Somewhere in between the football tearjerker Rudy and the offbeat cult-classic Jamaican bobsled team bio Cool Runnings, there is room for this very disarming, true-life tale of a bumbling British ski jumper, Michael "Eddie" Edwards, who made it to the 1988 Calgary Olympics, against the odds, and experienced fame. Grab some popcorn and be prepared to take a leap of faith.
These are the facts: Eddie Edwards was born in Cheltenham, Gloucestershire England. As a young adult he was a decent downhill skier, but not good enough to make the British team for the 1984 Winter Olympics. He moved to Lake Placid, NY to train, and switched his sport to ski jumping, as there were no other British jumpers and that would ensure him a spot on the team. He weighed more than most jumpers, was desperately far sighted and wore thick glasses that fogged up when he jumped. Still, he made it into the 1988 games and became a media darling. That's the kernel of truth that's embellished by screenwriters Sean Macaulay and Simon Kelton, director Dexter Fletcher (Wild Bill) and director-turned-producer Matthew Vaughn (Kingsman: The Secret Service).
Fiction gets blended with facts as the movie begins: In 1973 Britain, a nerdy little kid (Tom Costello and Jack Costello) imagines being an Olympic winner, and to that end tries to master every sport in the world, to no avail. He has the coordination of a drunken puppy and glasses thicker than Coke bottles. Yet, he's headstrong, determined and irrepressible. His mom (Jo Hartley) is supportive, his dad (Keith Allen) would prefer he prepare himself for a life as a blue-collar worker, a plasterer, like himself. Eddie will hear none of that.
As a young adult Eddie (Taron Egerton, Kingsmen: The Secret Service) tries desperately to make the 1984 downhill winter ski team. He practices with fellow skiers, but gets cut from the team and his coach notes, "You will never be Olympic material." Undeterred, and knowing that Britain does not have a ski jumper; Eddie takes up that sport. He heads to snowy, wintry Garmisch-Partenkirchen, Germany, and before you know it, he's at the top of a daunting takeoff ramp trying to learn a new craft.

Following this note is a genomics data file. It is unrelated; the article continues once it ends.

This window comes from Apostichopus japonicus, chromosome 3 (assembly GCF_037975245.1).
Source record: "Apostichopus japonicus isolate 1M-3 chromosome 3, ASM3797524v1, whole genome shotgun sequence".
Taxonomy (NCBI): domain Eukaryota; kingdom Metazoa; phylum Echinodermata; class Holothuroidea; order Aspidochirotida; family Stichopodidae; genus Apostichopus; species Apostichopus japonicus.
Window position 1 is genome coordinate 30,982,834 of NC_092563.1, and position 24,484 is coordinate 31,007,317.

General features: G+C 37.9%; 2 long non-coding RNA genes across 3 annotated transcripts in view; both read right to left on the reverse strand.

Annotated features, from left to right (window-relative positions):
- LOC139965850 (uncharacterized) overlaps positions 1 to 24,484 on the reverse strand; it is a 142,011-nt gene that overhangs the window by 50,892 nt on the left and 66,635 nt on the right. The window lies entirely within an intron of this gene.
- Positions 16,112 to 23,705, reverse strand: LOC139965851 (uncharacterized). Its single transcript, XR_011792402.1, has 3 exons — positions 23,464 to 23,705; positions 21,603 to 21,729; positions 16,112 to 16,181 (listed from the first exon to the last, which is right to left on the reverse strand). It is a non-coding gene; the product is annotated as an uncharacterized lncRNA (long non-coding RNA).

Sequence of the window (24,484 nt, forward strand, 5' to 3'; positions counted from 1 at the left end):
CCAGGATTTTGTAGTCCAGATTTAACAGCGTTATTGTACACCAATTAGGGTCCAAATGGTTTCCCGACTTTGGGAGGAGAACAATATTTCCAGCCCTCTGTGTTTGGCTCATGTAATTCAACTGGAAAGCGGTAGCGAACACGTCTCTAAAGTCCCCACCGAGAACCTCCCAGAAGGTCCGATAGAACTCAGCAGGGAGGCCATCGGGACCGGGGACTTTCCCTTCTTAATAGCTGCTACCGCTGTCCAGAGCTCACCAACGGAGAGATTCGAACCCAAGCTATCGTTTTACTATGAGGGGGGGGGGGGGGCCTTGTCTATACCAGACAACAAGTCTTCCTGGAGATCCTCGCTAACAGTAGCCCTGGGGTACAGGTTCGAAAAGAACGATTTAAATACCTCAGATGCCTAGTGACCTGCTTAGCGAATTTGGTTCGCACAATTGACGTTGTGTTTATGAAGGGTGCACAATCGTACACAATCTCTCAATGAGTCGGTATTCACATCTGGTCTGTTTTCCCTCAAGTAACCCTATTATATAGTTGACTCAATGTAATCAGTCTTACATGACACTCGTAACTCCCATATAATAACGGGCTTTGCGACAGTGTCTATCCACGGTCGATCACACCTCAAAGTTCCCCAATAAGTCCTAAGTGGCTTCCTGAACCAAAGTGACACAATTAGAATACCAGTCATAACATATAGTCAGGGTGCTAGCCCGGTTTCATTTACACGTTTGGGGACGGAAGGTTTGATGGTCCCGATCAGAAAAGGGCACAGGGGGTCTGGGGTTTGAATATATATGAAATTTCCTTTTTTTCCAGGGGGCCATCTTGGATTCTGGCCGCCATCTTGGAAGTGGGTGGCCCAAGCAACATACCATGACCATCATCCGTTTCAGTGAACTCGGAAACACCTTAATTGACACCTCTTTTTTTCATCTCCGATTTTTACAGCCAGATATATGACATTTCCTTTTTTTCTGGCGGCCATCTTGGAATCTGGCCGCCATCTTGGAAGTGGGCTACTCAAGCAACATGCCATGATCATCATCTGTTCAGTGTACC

Eddie's feeble attempts at jumping are noticed by a Bronson Peary (Hugh Jackman) who drives s snowplow. He happens to be an ex-jumping champion whose career was thwarted. Reluctantly Peary, an alcoholic, takes Eddie under his wing and coaches him to a last place finish at the 1987 World Championships. That performance, placing 55th, is enough to qualify for the 1988 Winter Olympics in Calgary, Canada.
Yes the script, direction and production follows a tried-and-true formula: Set up a vulnerable central character who has no chance of fulfilling his dreams. Beat him up, add in a throng of mean antagonists (the Norwegian ski team needles Eddie unmercifully) and let the audience watch the loser struggle until he finally wins, even if it is only on his own terms. It's a recipe that worked for Rudy and Cool Runnings, and it's effective here.
Adding the fictional Peary character, as a lost soul looking for redemption, is a smart strategy and gives Eddie more weight to carry. Peary to his charge:" They'll make you a fool." Eddie to his coach/surrogate older brother: "I'd rather be a fool than a drunken coward."
There are plenty of bumps in the road. By the time Eddie is ready for his big 90-meter Olympic jump, you have so much riding on his success that you're perfectly willing to dial down your expectations. Gold? Silver? Bronze? Hell no. Dude just make the damn jump!
Taron Egerton's perception of Eddie is awkward and endearing. He wins you over with his befuddled looks, even though he is wearing a very distracting toupee or a bad perm. Jackman, who should have won an Oscar for Les Miserables, tones down his large persona (yeah, this guy is Wolverine) to inhabit the aura of a failed athlete who calls his flask of booze a "jacket," one he wears daily. Jackman displays the right mix of angst, self-pity and rebellion. Jo Hartley plays the unconditionally loving mother in a way that makes you want to take her home. Comedian/actor Keith Allen, as the disapproving dad, creates an indelible character that is the archetypal, tough-love father figure.
The musical score (Matthew Margeson) and cinematography (George Richmond, Quantum of Solace) add just the right amount of drama and atmosphere, especially during Eddie's perilous, death defying jumps. Martin Walsh's (Chicago) editing whittles the footage down to a comfortably long one hour and 45 minutes.
If success were only measured by winning, many of us would have no reason to get up in the morning. If success is about staying in the fight, then everyone can relate to this tale of a misfit who never fits in, but discovers a way to stand out.
Coincidently Edwards, who is seen in an archival clip at the end of the movie, competed in the same winter Olympics as the Jamaican bobsled team. 1988 must have be a good year for raw determination.
If you think you can resist the charms of this family-friendly movie, guess again.
Visit NNPA News Wire Film Critic Dwight Brown at DwightBrownInk.com.